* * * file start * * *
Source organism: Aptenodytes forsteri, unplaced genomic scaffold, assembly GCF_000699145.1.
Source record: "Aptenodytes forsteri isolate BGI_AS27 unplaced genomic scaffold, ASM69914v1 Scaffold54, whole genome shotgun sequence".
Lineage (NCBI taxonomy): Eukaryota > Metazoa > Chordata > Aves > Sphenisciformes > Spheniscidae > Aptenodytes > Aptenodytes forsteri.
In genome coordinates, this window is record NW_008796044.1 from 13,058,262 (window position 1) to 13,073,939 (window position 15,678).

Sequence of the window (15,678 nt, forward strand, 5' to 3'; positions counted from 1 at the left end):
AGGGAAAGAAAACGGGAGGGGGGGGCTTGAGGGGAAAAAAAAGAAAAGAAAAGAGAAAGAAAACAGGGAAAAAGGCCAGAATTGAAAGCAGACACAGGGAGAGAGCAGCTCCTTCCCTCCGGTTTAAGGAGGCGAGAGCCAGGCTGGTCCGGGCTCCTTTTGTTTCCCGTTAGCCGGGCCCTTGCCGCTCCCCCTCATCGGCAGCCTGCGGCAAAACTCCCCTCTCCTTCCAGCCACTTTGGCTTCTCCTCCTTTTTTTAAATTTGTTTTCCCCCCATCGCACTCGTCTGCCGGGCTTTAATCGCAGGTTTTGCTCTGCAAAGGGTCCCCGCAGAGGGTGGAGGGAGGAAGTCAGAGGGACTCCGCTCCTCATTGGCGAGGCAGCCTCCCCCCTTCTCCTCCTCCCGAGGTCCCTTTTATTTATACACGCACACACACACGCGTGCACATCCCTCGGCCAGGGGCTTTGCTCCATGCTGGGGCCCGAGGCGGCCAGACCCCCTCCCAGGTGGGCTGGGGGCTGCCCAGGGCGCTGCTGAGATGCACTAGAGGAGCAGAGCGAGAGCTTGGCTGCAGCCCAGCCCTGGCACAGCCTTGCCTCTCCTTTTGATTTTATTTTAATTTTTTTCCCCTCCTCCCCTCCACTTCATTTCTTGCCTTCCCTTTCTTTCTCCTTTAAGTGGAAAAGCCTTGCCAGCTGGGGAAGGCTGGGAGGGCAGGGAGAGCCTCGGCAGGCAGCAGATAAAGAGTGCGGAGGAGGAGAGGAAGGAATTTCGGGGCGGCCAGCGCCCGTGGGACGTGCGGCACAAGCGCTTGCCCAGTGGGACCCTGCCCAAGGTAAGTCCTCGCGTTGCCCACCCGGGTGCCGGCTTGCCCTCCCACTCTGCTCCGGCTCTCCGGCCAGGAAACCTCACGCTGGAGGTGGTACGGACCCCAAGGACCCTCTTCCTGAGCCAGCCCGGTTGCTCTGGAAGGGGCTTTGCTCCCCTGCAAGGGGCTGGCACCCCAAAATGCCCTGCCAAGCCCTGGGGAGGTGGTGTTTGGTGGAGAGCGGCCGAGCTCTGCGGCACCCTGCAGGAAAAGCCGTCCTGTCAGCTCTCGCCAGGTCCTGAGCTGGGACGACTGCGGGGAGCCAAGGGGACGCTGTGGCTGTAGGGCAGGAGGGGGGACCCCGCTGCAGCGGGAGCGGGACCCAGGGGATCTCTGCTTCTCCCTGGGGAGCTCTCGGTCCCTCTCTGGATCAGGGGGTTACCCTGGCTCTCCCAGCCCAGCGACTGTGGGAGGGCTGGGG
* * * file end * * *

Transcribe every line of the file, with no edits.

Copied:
Source organism: Aptenodytes forsteri, unplaced genomic scaffold, assembly GCF_000699145.1.
Source record: "Aptenodytes forsteri isolate BGI_AS27 unplaced genomic scaffold, ASM69914v1 Scaffold54, whole genome shotgun sequence".
Lineage (NCBI taxonomy): Eukaryota > Metazoa > Chordata > Aves > Sphenisciformes > Spheniscidae > Aptenodytes > Aptenodytes forsteri.
In genome coordinates, this window is record NW_008796044.1 from 13,058,262 (window position 1) to 13,073,939 (window position 15,678).

Sequence of the window (15,678 nt, forward strand, 5' to 3'; positions counted from 1 at the left end):
AGGGAAAGAAAACGGGAGGGGGGGGCTTGAGGGGAAAAAAAAGAAAAGAAAAGAGAAAGAAAACAGGGAAAAAGGCCAGAATTGAAAGCAGACACAGGGAGAGAGCAGCTCCTTCCCTCCGGTTTAAGGAGGCGAGAGCCAGGCTGGTCCGGGCTCCTTTTGTTTCCCGTTAGCCGGGCCCTTGCCGCTCCCCCTCATCGGCAGCCTGCGGCAAAACTCCCCTCTCCTTCCAGCCACTTTGGCTTCTCCTCCTTTTTTTAAATTTGTTTTCCCCCCATCGCACTCGTCTGCCGGGCTTTAATCGCAGGTTTTGCTCTGCAAAGGGTCCCCGCAGAGGGTGGAGGGAGGAAGTCAGAGGGACTCCGCTCCTCATTGGCGAGGCAGCCTCCCCCCTTCTCCTCCTCCCGAGGTCCCTTTTATTTATACACGCACACACACACGCGTGCACATCCCTCGGCCAGGGGCTTTGCTCCATGCTGGGGCCCGAGGCGGCCAGACCCCCTCCCAGGTGGGCTGGGGGCTGCCCAGGGCGCTGCTGAGATGCACTAGAGGAGCAGAGCGAGAGCTTGGCTGCAGCCCAGCCCTGGCACAGCCTTGCCTCTCCTTTTGATTTTATTTTAATTTTTTTCCCCTCCTCCCCTCCACTTCATTTCTTGCCTTCCCTTTCTTTCTCCTTTAAGTGGAAAAGCCTTGCCAGCTGGGGAAGGCTGGGAGGGCAGGGAGAGCCTCGGCAGGCAGCAGATAAAGAGTGCGGAGGAGGAGAGGAAGGAATTTCGGGGCGGCCAGCGCCCGTGGGACGTGCGGCACAAGCGCTTGCCCAGTGGGACCCTGCCCAAGGTAAGTCCTCGCGTTGCCCACCCGGGTGCCGGCTTGCCCTCCCACTCTGCTCCGGCTCTCCGGCCAGGAAACCTCACGCTGGAGGTGGTACGGACCCCAAGGACCCTCTTCCTGAGCCAGCCCGGTTGCTCTGGAAGGGGCTTTGCTCCCCTGCAAGGGGCTGGCACCCCAAAATGCCCTGCCAAGCCCTGGGGAGGTGGTGTTTGGTGGAGAGCGGCCGAGCTCTGCGGCACCCTGCAGGAAAAGCCGTCCTGTCAGCTCTCGCCAGGTCCTGAGCTGGGACGACTGCGGGGAGCCAAGGGGACGCTGTGGCTGTAGGGCAGGAGGGGGGACCCCGCTGCAGCGGGAGCGGGACCCAGGGGATCTCTGCTTCTCCCTGGGGAGCTCTCGGTCCCTCTCTGGATCAGGGGGTTACCCTGGCTCTCCCAGCCCAGCGACTGTGGGAGGGCTGGGG